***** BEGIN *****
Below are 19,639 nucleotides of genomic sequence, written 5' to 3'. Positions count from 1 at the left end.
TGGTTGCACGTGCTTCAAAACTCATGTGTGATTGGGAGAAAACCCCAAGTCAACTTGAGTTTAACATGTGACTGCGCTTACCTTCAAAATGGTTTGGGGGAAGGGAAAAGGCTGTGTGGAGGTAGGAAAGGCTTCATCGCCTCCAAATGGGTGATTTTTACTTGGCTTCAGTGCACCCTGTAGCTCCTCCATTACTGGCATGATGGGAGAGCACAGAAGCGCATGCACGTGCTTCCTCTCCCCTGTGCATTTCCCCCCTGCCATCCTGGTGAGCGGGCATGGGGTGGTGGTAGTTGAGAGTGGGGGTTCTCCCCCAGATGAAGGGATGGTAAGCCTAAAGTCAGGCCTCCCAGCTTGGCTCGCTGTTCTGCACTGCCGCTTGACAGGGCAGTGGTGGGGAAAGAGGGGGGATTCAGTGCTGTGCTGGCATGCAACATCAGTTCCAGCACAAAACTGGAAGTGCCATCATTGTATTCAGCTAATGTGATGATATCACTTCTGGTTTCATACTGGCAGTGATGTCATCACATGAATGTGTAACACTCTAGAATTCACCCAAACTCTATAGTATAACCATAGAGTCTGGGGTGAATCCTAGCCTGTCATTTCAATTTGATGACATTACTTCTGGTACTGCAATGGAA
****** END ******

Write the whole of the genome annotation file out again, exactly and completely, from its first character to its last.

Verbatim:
Below are 19,639 nucleotides of genomic sequence, written 5' to 3'. Positions count from 1 at the left end.
TGGTTGCACGTGCTTCAAAACTCATGTGTGATTGGGAGAAAACCCCAAGTCAACTTGAGTTTAACATGTGACTGCGCTTACCTTCAAAATGGTTTGGGGGAAGGGAAAAGGCTGTGTGGAGGTAGGAAAGGCTTCATCGCCTCCAAATGGGTGATTTTTACTTGGCTTCAGTGCACCCTGTAGCTCCTCCATTACTGGCATGATGGGAGAGCACAGAAGCGCATGCACGTGCTTCCTCTCCCCTGTGCATTTCCCCCCTGCCATCCTGGTGAGCGGGCATGGGGTGGTGGTAGTTGAGAGTGGGGGTTCTCCCCCAGATGAAGGGATGGTAAGCCTAAAGTCAGGCCTCCCAGCTTGGCTCGCTGTTCTGCACTGCCGCTTGACAGGGCAGTGGTGGGGAAAGAGGGGGGATTCAGTGCTGTGCTGGCATGCAACATCAGTTCCAGCACAAAACTGGAAGTGCCATCATTGTATTCAGCTAATGTGATGATATCACTTCTGGTTTCATACTGGCAGTGATGTCATCACATGAATGTGTAACACTCTAGAATTCACCCAAACTCTATAGTATAACCATAGAGTCTGGGGTGAATCCTAGCCTGTCATTTCAATTTGATGACATTACTTCTGGTACTGCAATGGAA